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Virginia Symphony director celebrates 20th year

Virginia Gazette

By John Shulson

The Virginia Symphony’s opening concert of the 2010-11 season was a fitting tribute to JoAnn Falletta’s 20th year as music director. It was a program of luxurious sounds and heightened emotions that permitted Falletta to display fully her ability to craft and shape sounds and to draw from her musicians the utmost music and expression.

As this new season begins, and with the sounds of this program fresh in memory, we are again aware of the high-quality musical experiences this first class organization offers and the significant contributions it makes to our quality of life. One of the hallmarks of Falletta’s tenure has been diverse programming, bringing to us works that keep us up to date on what’s happening in the wider world of music.
Appropriately, the Symphony received an award for Adventur-ous Programming from the American Society of Composers, Authors & Publishers, which is a big deal. Although it was primarily for the world premieres the orchestra offered, it also suggests the efforts made toward encouraging awareness of new and contemporary works by such composers as Robert Sirota, whose “A Rush of Wings” opened the program.

Sirota, who was on hand for the concert, briefly explained that the inspiration for the piece came about through a religious conversion that found his music taking on images of flight. He went on to say that “Rush” also embodied the conceptual idea of the soul and spirit lifting off the ground.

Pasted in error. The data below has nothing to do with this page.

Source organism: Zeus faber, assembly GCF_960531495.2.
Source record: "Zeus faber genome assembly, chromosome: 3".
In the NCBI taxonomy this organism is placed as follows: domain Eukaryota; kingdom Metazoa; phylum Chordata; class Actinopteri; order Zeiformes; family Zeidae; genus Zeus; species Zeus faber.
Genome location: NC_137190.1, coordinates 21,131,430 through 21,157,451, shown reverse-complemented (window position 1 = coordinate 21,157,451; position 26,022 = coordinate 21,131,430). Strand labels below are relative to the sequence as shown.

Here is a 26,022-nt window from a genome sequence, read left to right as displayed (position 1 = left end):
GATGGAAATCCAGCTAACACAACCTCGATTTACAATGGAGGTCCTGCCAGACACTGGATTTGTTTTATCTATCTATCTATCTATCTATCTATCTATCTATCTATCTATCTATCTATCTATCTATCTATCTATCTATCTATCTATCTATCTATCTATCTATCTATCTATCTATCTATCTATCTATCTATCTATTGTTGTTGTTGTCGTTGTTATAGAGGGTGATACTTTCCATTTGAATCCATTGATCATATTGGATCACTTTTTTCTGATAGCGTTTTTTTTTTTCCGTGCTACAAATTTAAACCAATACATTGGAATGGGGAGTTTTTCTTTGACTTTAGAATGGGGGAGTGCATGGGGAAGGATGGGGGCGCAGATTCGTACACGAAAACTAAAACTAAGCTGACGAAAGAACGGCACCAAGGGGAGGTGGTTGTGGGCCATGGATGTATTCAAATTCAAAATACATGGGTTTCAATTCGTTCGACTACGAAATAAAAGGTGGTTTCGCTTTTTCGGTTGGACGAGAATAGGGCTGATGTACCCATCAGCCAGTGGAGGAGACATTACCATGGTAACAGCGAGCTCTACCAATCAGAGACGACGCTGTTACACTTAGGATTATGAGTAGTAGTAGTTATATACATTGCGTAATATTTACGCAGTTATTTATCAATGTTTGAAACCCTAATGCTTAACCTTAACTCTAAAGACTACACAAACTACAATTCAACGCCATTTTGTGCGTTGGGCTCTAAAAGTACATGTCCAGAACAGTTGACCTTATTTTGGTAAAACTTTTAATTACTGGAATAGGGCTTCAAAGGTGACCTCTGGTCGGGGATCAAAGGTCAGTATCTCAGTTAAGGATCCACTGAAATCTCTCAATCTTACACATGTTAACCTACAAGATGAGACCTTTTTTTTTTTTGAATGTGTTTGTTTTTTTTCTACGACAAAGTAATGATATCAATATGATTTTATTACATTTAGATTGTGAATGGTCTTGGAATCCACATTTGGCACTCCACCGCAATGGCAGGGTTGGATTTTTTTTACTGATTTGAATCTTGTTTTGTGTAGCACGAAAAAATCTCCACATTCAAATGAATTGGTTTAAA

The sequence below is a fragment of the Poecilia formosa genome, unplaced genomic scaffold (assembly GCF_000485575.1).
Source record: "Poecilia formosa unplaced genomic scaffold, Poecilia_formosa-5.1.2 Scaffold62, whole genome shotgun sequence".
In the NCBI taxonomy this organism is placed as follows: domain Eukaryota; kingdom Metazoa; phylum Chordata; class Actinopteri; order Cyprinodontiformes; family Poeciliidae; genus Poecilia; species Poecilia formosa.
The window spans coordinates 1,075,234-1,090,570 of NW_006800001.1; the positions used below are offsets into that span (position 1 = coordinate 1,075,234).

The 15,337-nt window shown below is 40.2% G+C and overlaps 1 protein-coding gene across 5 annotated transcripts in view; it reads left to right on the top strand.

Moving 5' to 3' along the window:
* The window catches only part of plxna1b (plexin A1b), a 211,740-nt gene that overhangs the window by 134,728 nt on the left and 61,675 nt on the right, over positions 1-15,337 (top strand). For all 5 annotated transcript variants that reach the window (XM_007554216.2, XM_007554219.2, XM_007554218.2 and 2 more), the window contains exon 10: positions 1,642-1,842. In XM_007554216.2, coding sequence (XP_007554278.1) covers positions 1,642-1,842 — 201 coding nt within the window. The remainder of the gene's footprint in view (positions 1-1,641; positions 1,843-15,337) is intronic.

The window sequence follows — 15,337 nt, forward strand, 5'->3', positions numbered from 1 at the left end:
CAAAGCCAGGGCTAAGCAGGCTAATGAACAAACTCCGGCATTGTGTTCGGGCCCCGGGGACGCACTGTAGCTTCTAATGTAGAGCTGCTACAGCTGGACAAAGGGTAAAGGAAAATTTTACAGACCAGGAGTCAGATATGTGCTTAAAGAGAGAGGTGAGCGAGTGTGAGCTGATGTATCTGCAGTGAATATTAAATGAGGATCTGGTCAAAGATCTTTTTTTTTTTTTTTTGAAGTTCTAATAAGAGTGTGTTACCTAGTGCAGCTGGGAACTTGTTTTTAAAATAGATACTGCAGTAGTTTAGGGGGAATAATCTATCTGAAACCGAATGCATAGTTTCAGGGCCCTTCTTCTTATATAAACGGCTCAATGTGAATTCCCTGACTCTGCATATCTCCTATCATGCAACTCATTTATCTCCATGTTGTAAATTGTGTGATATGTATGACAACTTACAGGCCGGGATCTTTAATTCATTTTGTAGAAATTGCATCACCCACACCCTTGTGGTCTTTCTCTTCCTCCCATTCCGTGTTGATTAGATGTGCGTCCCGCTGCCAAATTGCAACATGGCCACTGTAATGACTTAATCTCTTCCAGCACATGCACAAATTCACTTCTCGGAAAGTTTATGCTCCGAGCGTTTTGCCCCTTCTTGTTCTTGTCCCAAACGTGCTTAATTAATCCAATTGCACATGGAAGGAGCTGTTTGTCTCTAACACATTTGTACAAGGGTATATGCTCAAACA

In fact, that’s just what “Rush” seemed to say musically.

Throughout the brief work, there was a suggested sound of the beating of wings, moving ever onward and upward until breaking through the clouds.

There was a sense of gentle urgency as percussive sounds of chimes, bells, harp, and the ever ethereal celesta contributed to the colorful orchestration and the desired imagery of birds and the spirit in flight.

It was an uplifting start to the Symphony’s upcoming 91st year of music making.

Falletta also shines at showcasing works not so frequently heard, such as Glazunov’s Violin Concerto in A Minor. The A Minor is a beautiful piece that exudes the Russian spirit but not in the same sense as, for example, the pyrotechnic Tchaikovsky Violin Concerto in D Major.

It overflows with rich harmonies and orchestrations that embrace the mind and, somewhat appropriately following the Sirota, transport you on wings of romantic flight. Effectively laced into the luxurious lines are technically demanding passages of heightened challenges.

It takes a superior violinist to take on this beautiful work, and the youthful Korean-born violinist Chee-Yun easily showed herself to be just that.  She easily met the work’s many challenges, offering an expressive interpretation, lyrical quality and tone, and impressive technique, all qualities which enhanced the Glazunov’s emotional layers. She honored us with an encore of Kreisler’s Scherzo-Caprice, truly a virtuoso display.

The evening closed with the powerhouse Fifth Symphony of Tchaikovsky. Rich, luxurious lines, surging passion, power, and a finale of heroic proportions make the Fifth a very appealing listen.

From its turbulent opening and almost painfully beautiful Andante Cantabile to its lilting Valse and rousing close, the Tchaikovsky was given a thorough treatment by Falletta and musicians.While there were some minor issues with brass blips here and there, it was an exciting performance that merited its spontaneous standing ovation.

Falletta honored — Prior to the start of the concert, Newport News Vice Mayor Madeline McMillan presented Falletta a proclamation in honor of her 20th year with the Virginia Symphony citing her as “…a community treasure.”